Greece: policing racist violence in the ‘fenceless vineyard’

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Abstract

Drawing on interviews with Greek detectives carried out by the author in 2002, the Greek police's attitudes towards migrant communities and racist violence are surveyed. Not only are migrant communities, particularly the Albanian, viewed as hotbeds of crime but racist violence against these communities is not viewed as a significant problem by the Greek police, who are usually indifferent to racially motivated crimes and often view racist incidents as acts of self-defence by Greeks against the criminal 'other'. A transformation of such attitudes would require a public recognition of the widespread racism that exists in Greek society.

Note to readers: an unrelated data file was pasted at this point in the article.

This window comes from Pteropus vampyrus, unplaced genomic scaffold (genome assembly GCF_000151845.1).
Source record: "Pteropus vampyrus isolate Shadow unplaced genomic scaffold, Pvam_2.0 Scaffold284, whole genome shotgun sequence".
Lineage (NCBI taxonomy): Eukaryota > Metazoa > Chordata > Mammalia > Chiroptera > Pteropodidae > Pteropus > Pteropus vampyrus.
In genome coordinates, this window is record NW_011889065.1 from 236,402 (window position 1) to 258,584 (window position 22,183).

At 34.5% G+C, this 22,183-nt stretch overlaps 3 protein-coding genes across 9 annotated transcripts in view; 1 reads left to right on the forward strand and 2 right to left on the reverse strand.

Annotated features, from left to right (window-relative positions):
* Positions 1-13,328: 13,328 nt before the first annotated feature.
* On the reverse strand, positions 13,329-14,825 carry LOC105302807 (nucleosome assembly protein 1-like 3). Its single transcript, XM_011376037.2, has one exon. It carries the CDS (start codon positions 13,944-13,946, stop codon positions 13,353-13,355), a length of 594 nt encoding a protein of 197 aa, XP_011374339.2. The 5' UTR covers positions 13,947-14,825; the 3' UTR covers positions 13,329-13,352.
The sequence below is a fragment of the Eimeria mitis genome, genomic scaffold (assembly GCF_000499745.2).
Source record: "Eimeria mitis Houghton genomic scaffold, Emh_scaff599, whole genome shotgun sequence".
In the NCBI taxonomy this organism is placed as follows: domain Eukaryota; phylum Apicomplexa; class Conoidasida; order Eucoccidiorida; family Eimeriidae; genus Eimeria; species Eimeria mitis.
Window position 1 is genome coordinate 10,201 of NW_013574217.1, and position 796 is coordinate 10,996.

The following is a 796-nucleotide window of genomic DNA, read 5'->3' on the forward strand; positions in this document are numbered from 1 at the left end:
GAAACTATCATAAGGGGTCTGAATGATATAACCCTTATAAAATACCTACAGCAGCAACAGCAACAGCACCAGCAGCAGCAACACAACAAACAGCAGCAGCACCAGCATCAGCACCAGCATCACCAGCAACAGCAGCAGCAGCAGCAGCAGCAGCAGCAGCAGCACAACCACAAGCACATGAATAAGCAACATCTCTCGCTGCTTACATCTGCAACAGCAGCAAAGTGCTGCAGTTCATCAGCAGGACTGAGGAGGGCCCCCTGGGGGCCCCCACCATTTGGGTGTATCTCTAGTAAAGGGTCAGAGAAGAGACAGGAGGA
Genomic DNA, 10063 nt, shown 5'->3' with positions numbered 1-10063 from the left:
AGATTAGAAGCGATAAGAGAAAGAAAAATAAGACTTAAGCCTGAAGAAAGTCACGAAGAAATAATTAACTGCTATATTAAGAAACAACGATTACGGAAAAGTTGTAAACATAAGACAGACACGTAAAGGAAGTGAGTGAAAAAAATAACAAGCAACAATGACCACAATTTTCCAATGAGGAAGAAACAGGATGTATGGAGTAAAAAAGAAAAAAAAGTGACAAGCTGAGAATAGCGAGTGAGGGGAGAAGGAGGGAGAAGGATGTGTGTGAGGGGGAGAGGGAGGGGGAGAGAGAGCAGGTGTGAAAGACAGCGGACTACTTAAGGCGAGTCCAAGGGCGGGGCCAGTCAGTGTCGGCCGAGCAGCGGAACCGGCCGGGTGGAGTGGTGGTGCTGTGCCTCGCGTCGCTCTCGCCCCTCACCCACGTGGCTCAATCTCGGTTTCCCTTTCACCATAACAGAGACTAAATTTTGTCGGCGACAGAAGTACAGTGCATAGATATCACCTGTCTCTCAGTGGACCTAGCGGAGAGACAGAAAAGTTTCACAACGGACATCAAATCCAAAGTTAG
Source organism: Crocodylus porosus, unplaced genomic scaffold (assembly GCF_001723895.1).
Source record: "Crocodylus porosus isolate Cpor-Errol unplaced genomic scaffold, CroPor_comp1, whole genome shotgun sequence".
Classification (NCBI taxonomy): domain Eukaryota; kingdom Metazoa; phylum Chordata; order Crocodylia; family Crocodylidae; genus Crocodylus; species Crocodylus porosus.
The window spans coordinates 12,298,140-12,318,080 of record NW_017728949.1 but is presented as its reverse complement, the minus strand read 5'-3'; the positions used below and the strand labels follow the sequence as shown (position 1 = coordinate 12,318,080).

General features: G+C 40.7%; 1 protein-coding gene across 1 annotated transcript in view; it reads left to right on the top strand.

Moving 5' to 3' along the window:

Original languageEnglish
Pages (from-to)92-100
JournalRace and Class
Volume48
Issue number2
DOIs
Publication statusPublished - Jan 2006

Bibliographical note

Subject to restrictions, author can archive post-print (ie final draft post-refereeing). For full details see http://www.sherpa.ac.uk/romeo/ [Accessed 20/04/2010]

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